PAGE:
Housing change not easy for dissatisfied students

Pam Carmasine

As all Northwestern students know, moving out of University housing is more involved than taping up a few boxes. And this year, a smaller percentage of available spaces in University housing means there is less wiggle-room.

With 1 to 2 percent of available housing spaces empty, NU’s ability to accommodate students unless there are mutual requests for a transfer is compromised, said Mark D’Arienzo, the office’s associate director for University Housing administration.

If a student decides to transfer from University Housing, anything short of medical, marital and military reasons will make a change more difficult, D’Arienzo said.

“The perception that, ‘I’m paying a great deal of money, I should be able to get what I want,’ is a question we address almost every day, ” he said.

Academic factors ranging from probation to internships are also considered, but students are responsible for the housing contract they signed over the summer, D’Arienzo said. The contract binds the student to their housing for the full year.

“If you move off campus just because you want to, we will continue to bill you,” he said.Weinberg sophomore Maddy Hinkamp said she did not think University Housing was helpful when she tried to move into her sorority house this year.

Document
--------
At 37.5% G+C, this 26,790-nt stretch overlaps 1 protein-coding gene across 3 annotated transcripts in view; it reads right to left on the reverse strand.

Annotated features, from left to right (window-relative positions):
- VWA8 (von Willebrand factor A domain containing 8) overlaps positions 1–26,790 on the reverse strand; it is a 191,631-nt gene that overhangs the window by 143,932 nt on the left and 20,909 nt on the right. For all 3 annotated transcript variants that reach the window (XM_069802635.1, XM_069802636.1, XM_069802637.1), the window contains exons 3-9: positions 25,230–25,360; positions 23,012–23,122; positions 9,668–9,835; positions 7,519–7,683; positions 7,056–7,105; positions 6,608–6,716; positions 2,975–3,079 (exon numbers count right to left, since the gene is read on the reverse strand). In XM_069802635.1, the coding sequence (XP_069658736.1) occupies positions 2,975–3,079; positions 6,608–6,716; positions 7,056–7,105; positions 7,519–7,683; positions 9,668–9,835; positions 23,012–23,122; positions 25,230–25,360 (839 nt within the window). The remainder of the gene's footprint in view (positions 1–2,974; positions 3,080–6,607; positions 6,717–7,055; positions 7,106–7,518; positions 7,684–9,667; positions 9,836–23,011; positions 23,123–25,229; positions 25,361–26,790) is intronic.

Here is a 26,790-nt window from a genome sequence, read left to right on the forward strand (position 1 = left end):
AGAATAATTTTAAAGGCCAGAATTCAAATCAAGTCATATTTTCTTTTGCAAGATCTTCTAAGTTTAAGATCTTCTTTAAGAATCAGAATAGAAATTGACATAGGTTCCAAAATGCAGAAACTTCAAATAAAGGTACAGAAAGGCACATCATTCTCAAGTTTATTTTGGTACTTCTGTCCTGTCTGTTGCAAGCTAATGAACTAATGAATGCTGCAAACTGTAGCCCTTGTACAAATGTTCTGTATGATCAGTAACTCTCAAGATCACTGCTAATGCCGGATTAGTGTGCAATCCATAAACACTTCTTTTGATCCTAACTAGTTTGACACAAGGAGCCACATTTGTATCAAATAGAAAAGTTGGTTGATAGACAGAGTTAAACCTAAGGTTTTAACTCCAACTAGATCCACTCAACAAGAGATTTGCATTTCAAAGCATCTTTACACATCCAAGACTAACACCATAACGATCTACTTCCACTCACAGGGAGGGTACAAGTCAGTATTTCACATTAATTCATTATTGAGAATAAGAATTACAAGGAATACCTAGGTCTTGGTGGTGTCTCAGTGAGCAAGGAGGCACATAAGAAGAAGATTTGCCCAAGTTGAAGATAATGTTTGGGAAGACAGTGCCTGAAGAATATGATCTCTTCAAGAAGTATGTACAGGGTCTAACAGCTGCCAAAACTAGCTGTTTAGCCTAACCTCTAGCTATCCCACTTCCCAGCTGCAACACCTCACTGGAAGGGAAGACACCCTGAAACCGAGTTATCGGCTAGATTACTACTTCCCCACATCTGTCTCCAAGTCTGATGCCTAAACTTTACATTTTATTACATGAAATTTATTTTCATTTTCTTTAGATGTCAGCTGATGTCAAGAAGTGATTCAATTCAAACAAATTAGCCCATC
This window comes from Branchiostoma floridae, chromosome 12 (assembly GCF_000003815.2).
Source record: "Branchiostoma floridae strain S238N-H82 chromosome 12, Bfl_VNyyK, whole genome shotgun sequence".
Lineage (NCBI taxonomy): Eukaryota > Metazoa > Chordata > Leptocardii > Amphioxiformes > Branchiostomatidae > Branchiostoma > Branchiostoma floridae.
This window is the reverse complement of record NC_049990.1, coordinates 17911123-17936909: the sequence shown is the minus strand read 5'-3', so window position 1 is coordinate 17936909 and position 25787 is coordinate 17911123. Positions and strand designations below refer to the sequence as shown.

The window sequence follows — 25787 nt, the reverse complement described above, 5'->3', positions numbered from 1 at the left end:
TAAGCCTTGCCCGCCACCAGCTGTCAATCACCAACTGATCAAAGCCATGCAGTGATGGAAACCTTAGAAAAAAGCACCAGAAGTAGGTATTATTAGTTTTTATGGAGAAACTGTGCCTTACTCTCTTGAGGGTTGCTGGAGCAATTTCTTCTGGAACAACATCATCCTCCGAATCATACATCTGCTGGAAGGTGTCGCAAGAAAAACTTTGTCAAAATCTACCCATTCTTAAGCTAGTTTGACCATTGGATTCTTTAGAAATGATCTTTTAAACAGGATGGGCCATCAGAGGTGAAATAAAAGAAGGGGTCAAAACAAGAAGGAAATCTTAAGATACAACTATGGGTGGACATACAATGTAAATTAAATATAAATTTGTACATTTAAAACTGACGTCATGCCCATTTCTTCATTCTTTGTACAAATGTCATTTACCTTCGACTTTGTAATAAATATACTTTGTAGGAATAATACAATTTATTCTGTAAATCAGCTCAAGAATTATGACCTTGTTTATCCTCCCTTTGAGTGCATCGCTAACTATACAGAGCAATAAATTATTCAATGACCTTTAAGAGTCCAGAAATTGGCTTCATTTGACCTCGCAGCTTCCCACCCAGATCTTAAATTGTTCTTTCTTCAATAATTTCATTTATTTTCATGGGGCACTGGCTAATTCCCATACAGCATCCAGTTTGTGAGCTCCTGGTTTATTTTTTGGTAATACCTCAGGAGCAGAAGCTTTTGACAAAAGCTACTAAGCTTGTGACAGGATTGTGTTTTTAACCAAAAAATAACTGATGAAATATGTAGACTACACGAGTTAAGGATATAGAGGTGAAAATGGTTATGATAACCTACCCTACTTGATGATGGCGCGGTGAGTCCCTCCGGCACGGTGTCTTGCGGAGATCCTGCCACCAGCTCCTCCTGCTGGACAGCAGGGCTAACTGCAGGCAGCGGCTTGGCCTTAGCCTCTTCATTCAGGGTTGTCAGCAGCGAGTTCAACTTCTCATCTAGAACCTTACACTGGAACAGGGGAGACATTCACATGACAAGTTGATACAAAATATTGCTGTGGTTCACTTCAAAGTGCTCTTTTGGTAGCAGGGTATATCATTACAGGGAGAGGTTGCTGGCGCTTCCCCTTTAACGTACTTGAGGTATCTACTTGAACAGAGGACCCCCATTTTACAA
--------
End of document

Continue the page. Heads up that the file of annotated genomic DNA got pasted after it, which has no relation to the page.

“(My sorority) said it should be OK,” she said. “But housing said I needed a better reason.”

University Housing requires students who wish to get out of their contract to find an off-campus replacement willing to sign one. D’Arienzo said students wishing to switch places on campus must mutually agree to move. When Hinkamp could not find someone to replace her in Bobb Hall, she could not get out of her housing contract.

“I had no idea and just gave up,” she said.

But Weinberg sophomore Sasijaree Rianterawongs was eventually released from her contract this winter. Rianterawongs, who lived in South Mid-Quads this fall, tried to get out of her contract to live in her sorority house. Because sorority housing is not technically on-campus, the process required persistence, she said.

“I signed up for the waiting list and sent housing an e-mail,” Rianterawongs said. “They told me I have to find a new transfer student or person coming home from abroad to switch housing with me.”

Rianterawongs moved to Kappa Delta on Sunday due to a need to allocate space for incoming transfer students.

D’Arienzo said transfer students are guaranteed a bed, but University Housing does not specify where.

When Molly Kriva, a transfer student from Lawrence University, arrived at NU this fall, she was placed in the basement of Bobb with about 20 other students.

“It’s really inappropriate to put a bunch of transfer students in a basement,” the Weinberg junior said. “I got sick of it after a while with its dark wood paneling, perpetually 70s decor and bugs.”

After two months, a room vacancy allowed Kriva to move into Jones Residential College.

At the end of the day, maintaining strict housing contracts is necessary, D’Arienzo said.

“The University, in addition to being an institution of a higher learning, is a business,” D’Arienzo said. “Otherwise it could not continue to exist.”[email protected]